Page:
The Texas Education Association has decided to administer the STAAR this year. That saddens me not just for the students who will spend the spring semester preparing for it but also for the over-stressed teachers who have worked tirelessly to get students where they need to be this year after losing so much of spring 2020.
Teaching virtually and in-person simultaneously is no easy task. Here at the Tenney School, my math classes are one-on-one and so it doesn’t matter as much whether my students are face to face or connecting virtually. We work at their speed. But even in this best-case scenario, the challenges are greater for the online students. Internet connections can fail; it’s hard to gauge whether students are truly on task; and you cannot always tell how well students are getting the material just by looking at them over a screen. Our small lab sessions, which have a mix of in-person and online learners, tend to be more problematic. Imagine a class of 25 students. As a veteran of large public schools, I can assure you there is no way to meet everyone’s needs in a split environment like that. There’s no way to gauge if students really understand concepts. And more students mean more opportunities for technical breakdowns – for those who even have proper access to technology.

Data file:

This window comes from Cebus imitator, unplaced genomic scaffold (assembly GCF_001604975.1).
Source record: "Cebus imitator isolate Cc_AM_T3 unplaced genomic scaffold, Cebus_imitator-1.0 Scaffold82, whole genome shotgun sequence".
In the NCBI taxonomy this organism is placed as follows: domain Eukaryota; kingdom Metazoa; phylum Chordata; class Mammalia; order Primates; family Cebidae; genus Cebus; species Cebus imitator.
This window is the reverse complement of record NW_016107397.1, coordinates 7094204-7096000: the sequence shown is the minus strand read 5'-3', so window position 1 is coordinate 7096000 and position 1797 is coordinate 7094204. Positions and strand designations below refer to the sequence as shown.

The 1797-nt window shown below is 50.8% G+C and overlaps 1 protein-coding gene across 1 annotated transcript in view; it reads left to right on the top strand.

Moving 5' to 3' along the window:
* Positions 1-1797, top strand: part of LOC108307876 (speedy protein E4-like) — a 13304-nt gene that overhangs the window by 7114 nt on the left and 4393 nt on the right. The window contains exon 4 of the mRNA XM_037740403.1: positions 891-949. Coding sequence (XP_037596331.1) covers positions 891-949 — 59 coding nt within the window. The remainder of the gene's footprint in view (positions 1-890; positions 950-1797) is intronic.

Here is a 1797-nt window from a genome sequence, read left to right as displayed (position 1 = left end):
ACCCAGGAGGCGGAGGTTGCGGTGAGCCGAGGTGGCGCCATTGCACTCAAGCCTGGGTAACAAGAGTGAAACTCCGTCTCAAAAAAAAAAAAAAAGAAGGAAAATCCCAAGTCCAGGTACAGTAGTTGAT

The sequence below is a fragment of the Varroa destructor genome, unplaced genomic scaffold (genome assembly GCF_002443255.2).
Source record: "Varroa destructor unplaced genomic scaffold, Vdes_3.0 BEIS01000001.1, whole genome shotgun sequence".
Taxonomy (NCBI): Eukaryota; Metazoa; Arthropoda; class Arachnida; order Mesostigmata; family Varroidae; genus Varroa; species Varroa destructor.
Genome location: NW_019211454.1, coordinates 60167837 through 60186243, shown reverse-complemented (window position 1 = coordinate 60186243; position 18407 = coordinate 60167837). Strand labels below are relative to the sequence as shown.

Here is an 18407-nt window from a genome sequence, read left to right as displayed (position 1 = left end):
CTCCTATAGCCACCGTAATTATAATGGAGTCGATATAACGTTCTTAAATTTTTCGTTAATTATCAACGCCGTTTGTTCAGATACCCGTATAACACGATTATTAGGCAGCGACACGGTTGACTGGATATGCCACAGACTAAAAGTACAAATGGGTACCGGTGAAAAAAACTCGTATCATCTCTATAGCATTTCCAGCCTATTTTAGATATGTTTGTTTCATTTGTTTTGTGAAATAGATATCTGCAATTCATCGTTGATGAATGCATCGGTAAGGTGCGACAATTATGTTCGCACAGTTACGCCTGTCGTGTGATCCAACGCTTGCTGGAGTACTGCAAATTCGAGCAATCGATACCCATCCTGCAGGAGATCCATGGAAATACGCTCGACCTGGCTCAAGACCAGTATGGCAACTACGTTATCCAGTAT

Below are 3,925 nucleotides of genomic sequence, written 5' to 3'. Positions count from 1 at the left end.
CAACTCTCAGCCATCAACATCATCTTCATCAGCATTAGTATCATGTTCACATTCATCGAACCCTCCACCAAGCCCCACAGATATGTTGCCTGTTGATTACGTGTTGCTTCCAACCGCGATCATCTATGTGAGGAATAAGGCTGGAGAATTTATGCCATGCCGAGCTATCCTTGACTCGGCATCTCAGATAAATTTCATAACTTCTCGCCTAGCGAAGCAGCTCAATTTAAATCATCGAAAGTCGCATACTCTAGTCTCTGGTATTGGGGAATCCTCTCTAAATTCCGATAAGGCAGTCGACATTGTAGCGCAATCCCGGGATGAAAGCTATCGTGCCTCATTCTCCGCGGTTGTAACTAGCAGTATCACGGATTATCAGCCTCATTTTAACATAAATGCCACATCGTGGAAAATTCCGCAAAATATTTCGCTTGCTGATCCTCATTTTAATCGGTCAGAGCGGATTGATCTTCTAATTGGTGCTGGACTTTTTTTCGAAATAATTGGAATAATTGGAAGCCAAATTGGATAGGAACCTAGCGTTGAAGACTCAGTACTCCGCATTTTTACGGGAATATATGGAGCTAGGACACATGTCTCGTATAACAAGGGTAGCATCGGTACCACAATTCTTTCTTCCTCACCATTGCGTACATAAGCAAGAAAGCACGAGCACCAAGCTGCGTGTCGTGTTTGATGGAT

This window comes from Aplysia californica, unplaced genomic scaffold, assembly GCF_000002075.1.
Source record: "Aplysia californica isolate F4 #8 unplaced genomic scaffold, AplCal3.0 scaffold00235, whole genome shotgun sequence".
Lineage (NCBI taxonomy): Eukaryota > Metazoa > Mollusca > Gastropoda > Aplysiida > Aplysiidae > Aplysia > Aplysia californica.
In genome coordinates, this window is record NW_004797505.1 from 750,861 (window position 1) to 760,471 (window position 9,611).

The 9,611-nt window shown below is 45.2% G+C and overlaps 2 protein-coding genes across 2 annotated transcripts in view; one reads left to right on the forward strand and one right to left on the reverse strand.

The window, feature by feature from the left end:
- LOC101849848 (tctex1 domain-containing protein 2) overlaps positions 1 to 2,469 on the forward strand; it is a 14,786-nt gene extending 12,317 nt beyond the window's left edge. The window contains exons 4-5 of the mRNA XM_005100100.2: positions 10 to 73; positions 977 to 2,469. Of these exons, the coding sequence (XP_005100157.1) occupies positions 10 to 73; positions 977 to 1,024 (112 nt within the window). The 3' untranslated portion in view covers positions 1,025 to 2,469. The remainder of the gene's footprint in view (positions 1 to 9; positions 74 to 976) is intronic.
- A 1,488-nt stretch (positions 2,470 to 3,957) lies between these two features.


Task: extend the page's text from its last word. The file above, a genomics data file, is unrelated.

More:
The entire education landscape is different in 2020, and yet TEA plans to do the same thing it has been doing for years. It will test students over objectives that are supposed to be taught. The reality is that most students likely are not ready for grade-level objectives because so much of their schooling has been disrupted by the pandemic.
My brother teaches math in a public high school. Last week he gave his students a district assessment – the same assessment that was given a year ago when we weren’t in the middle of a pandemic. Districts tend to behave like the TEA. Rather than changing to meet the needs of students, they use the same assessments and expect the same results in a very different time.
TEA says that schools and teachers will not be judged on the STAAR results. That is easier said than done. Teachers will spend the spring semester preparing students to take a multiple-choice test. Students who could pass the STAAR right now will be bored all semester, while students who struggle will be overwhelmed and fall further behind.
In a perfect world, teachers would be able to meet the needs of all of their students. But 2020 has added even more hurdles for teachers. It’s time for the TEA and districts to realize this. Rather than spending time and money on STAAR, wouldn’t it be amazing if teachers could spend the spring getting everyone ready for the 2021-22 school year? One can dream.
Patricia Shepherd is a middle school math and elective teacher at The Tenney School. She holds a Bachelor of Arts Degree in Speech Communications from Texas A&M University. She also earned a Master of Science Degree in Education Management from the University of Houston – Clear Lake.
Mrs. Shepherd is a retired public school teacher. Before teaching at Tenney, she taught a full career for the Houston Independent School District.